|Thatcher's pals bid for SA water||April 11, 1997|
A controversial UK firm is at the centre of a growing row over Nelspruit's water privatisation, report Eddie Koch and Sharon Hammond
A BRITISH firm linked to a secret clique which ran the United Kingdom's Conservative Party's controversial aid-for-trade programme in the Third World is at the centre of a growing row between organised labour and the government over plans to privatise municipal water services in Nelspruit.
The South African Municipal Workers' Union (Samwu) this week announced it will begin a week-long series of protests on May 1 to oppose efforts by foreign companies to "buy" South Africa's water supply services from local authorities - a move it believes will lead to job losses and tariff hikes.
The union says plans to privatise water and waste services in Nelspruit are part of a wider scheme by the British company, Biwater, and other multinationals to obtain lucrative contracts to control municipal water in South Africa.
In a bizarre twist to the controversy, Sanco Holdings - the investment company run by the South African National Civics Organisation (Sanco) - has teamed up with Biwater to bid for commercial rights to manage Nelspruit's water. The consortium is tipped to win the tender.
The partnership appears to put Sanco Holdings - headed by former Congress of South African Trade Unions militant Moses Mayekiso - in direct conflict with organised labour and in an alliance with conservative British capital on the issue.
Reports in the British Independent newspaper show Biwater was among a select group of civil contractors and defence manufacturers which benefited from a secret network that controlled the supply of British aid and arms to, and trade with, overseas countries initiated at the start of former prime minister Margaret Thatcher's rule.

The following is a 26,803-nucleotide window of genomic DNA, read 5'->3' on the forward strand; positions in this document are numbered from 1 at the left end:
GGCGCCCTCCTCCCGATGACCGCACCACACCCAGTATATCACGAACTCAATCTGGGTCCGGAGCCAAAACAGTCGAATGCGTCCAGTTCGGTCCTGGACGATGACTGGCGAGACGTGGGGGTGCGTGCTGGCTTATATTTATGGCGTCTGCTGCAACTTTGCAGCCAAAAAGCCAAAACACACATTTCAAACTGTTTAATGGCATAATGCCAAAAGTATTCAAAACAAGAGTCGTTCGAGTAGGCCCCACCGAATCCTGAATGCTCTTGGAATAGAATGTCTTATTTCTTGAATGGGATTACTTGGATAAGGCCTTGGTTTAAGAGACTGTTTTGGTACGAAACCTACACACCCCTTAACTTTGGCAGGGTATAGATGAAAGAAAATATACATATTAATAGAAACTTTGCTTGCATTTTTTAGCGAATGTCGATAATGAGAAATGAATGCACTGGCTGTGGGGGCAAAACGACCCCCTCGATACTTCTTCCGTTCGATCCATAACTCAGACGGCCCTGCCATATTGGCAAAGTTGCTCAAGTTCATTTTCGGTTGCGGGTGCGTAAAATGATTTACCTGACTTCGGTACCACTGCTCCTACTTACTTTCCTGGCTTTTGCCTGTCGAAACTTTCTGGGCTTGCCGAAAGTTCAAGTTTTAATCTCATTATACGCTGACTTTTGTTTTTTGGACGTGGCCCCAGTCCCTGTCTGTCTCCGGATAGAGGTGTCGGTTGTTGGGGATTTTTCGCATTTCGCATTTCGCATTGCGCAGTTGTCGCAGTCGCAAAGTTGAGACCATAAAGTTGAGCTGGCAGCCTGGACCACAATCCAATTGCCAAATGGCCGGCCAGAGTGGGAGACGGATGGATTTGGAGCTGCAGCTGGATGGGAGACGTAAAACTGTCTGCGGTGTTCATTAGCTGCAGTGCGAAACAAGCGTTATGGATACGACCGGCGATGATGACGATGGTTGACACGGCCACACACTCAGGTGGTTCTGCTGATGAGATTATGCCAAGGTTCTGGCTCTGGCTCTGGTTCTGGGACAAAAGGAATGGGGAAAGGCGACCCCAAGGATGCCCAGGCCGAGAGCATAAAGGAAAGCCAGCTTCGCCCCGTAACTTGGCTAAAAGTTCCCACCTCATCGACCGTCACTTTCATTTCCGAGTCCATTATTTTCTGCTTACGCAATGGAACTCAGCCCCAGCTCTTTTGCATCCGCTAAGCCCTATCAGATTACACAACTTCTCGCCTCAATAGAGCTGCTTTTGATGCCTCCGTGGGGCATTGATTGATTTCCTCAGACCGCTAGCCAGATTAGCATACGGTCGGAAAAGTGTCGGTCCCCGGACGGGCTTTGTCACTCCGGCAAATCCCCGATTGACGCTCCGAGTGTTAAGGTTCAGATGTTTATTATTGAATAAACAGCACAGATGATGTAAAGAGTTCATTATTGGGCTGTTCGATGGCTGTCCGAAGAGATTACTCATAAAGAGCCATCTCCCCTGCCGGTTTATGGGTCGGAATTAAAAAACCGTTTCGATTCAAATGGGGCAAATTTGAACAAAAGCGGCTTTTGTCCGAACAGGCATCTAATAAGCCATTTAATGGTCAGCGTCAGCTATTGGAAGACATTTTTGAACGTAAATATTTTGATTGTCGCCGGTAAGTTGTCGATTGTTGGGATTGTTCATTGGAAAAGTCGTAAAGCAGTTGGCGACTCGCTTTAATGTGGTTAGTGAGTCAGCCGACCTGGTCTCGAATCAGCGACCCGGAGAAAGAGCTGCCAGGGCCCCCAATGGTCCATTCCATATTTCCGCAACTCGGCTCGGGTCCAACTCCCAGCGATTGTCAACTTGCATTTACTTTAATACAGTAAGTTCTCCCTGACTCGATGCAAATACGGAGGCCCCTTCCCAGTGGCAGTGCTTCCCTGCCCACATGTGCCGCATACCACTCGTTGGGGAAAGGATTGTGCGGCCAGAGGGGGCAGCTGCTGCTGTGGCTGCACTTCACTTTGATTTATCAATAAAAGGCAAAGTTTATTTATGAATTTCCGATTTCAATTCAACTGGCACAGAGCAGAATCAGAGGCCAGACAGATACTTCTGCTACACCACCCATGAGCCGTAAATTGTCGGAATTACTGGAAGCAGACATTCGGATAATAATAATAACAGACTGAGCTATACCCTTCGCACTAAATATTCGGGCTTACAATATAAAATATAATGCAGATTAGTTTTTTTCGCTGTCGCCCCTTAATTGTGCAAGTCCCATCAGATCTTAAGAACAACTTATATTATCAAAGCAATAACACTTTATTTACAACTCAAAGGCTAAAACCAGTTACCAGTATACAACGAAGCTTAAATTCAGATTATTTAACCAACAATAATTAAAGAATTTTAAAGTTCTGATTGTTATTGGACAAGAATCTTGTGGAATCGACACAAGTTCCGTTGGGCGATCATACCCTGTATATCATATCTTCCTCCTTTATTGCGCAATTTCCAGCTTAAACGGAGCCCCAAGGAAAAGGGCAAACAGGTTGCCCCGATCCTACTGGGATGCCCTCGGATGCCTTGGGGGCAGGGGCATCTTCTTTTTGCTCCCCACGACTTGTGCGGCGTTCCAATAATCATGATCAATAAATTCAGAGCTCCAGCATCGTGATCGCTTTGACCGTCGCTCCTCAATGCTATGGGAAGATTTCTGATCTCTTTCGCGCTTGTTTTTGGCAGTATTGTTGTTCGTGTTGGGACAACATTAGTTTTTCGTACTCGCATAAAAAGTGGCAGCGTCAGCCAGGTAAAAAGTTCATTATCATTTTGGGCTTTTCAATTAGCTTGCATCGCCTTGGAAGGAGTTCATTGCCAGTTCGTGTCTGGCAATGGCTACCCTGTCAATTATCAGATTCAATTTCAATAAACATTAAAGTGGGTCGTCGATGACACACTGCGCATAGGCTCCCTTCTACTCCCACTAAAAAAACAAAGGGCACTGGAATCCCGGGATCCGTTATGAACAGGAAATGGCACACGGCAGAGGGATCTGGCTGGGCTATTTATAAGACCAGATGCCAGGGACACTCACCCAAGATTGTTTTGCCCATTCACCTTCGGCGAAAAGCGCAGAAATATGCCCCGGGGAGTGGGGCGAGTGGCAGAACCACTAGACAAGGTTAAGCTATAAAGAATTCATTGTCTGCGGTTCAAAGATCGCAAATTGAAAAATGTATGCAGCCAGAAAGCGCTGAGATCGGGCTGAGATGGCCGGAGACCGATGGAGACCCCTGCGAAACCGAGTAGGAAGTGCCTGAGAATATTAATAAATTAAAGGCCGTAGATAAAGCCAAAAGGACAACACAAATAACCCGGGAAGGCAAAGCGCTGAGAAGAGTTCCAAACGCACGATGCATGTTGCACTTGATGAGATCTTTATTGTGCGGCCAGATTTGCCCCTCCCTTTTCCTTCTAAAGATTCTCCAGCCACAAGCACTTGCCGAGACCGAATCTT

The network, an inner circle of senior civil servants, government and industry figures, effectively decided how the Britain Aid and Trade Provision Programme (ATP) - aid money to help finance contracts from overseas governments - should be allocated, and how contracts for arms sales should be won.
Biwater was among five companies which accounted for almost 43% of the ATP budget between 1978 and 1992. Its contracts included projects in Malaysia, Sri Lanka and Thailand - some linked to efforts by the British government to sell advanced defence equipment to these countries. Biwater has also been a generous supporter of the Conservative Party - one of 18 companies which gave the party directly or through a middleman organisation more than œ6-million between 1979 and 1993. Mayekiso was unavailable to comment about Sanco Holdings's consortium partner.
Meanwhile, though Samwu has "declared war against privatisation", its members in Mpumalanga appear to be taking a more cautious stance, waiting to see if the plans will generate advantages or job losses for the workforce.
Samwu's Nelspruit secretary, and employee of the town council, Louis Mthisi, said earlier this week that his organisation wanted the council to explain what it meant by "privatisation" before deciding on a course of action.